I generally keep a decent finger on the pulse of higher education, or at least I flatter myself that I do. Anyway, the debates that I’ve seen over the last year, and, in a low-level way, occasionally participated in, seem fraught with contradictions and inconsistencies on both sides. That’s not necessarily off-putting to me, because as a medievalist (and increasingly an early modernist as well), I appreciate a system of thought that has contradictions. All Weltanschauungen do, and, as Christopher Martin notes in An Introduction to Medieval Philosophy, a few contradictions don’t mean that you jettison the system. They’re just points you need to keep working on.
But there are some major points of contradictions and paradox in academia today that need working on, because they matter to how academia keeps moving forward in the 21st century. Whatever “moving forward” means. They are things that I certainly ponder as I make my way in the world. Because my time these days is very limited, I can’t provide extensive chapter and verse on these things (which bothers me as an historian, but there it is).
In no particular order, here are what I see as the paradoxes of higher education today:
–We want to be treated as a legitimate labor movement, but also want the kind of job security (tenure) that hardly any jobs get any more.
–We want our work to be recognized as impactful and deserving of (full-time-with-benefits) funding, but don’t want to accept the right of legislatures and administrators to ask for quantifiable data to prove this.
–We decry “gatekeeping” whenever it prevents us doing what we feel like doing–not a reflex typical of a labor movement–but ignore the fact that we wouldn’t hold our current positions without a significant amount of gatekeeping.
–Riffing on the above: We want to tear down hierarchies, except when it comes to our status viz-a-viz, say, grad students, or anyone who doesn’t hold a doctorate as we do.
–We insist that the current structures of academia, training, and publishing are outmoded and do not accurately reflect our impact or expertise, but propose alternatives with no realistic guarantee of quality or sustainability.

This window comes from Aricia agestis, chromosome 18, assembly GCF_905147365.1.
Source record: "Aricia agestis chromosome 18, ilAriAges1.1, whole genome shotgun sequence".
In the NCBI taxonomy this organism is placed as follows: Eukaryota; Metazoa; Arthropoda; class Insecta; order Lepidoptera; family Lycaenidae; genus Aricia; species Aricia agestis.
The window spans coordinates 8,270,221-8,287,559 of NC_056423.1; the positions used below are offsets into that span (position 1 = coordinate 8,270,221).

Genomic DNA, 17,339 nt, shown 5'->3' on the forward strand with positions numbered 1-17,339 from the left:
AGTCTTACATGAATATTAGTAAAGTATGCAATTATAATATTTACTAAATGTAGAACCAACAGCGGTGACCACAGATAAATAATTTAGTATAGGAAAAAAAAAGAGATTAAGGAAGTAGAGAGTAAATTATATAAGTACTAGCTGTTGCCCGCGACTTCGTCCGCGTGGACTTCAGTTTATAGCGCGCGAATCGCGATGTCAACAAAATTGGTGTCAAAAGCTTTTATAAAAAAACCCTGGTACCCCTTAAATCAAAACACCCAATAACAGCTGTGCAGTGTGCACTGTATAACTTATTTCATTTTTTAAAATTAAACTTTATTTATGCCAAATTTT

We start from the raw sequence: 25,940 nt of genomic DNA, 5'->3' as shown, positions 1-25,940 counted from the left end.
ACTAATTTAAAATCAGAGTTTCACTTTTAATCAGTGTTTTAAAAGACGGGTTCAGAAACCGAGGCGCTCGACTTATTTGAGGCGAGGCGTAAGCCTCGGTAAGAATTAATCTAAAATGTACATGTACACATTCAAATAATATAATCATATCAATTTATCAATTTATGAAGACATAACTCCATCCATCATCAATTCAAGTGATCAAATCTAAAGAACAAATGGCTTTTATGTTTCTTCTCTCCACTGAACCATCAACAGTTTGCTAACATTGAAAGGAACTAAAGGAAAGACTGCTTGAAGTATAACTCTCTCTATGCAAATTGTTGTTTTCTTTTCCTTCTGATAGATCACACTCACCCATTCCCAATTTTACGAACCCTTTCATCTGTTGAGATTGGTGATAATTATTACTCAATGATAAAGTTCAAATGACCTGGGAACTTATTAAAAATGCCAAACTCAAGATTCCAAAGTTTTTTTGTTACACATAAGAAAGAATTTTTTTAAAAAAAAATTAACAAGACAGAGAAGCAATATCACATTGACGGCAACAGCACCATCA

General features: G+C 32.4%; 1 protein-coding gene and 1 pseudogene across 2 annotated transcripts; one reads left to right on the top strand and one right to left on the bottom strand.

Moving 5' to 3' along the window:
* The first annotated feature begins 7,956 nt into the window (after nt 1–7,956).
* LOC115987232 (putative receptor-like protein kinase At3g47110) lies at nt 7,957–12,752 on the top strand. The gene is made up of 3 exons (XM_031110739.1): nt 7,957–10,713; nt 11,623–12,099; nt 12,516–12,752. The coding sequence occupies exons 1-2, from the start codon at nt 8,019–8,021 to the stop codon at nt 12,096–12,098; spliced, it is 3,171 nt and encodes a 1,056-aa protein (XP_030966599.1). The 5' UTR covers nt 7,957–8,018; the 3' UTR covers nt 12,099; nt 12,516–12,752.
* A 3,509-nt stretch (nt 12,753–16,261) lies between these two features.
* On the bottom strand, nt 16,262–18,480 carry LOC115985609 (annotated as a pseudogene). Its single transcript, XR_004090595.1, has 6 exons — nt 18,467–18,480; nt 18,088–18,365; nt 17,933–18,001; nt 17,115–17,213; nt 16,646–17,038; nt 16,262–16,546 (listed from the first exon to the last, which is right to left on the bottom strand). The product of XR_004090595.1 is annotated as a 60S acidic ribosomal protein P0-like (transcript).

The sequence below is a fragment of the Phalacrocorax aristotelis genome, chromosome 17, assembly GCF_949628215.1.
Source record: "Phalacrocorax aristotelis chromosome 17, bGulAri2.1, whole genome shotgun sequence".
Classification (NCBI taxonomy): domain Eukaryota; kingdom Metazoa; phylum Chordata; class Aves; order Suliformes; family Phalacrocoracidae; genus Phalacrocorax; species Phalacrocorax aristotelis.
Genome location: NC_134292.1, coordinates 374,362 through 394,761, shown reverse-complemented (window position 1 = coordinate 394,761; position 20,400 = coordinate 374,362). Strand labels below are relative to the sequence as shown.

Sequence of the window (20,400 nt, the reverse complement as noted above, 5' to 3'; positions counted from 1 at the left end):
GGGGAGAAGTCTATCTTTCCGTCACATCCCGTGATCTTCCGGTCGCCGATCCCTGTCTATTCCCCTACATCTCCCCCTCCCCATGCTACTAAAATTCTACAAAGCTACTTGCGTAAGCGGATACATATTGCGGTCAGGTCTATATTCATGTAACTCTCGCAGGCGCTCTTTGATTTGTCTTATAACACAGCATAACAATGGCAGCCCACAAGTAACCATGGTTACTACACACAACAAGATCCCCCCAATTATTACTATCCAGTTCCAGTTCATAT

–We want to flip the classroom, but still be recognized as authorities on the subject in the classroom.
–We decry the corporatization of higher education, ignoring the fact that the “golden age” never existed, and the fact that it is business, finance, economics, and, at bottom, Wall Street that keep universities functioning at all.
–We want to break down the divide between academia and the rest of society, but still insist that our academic structures retain value and should be funded.
–We believe in creating massive centers for innovation that propound solutions out of reach of many educators.
–In a variant on the above: We insist on universal education and its value, while advocating strategies and pedagogies that actually work best with those fortunate enough to have had a good primary education.
And last, but perhaps most remarkable,
–We are shouting and kicking now, when our freedoms and lack of accountability are coming under attack in our own universities, but who among us discovered his or her “inner activist” when the same things happened to primary education?
…Um…Talk amongst yourselves, as Linda Richmond would say?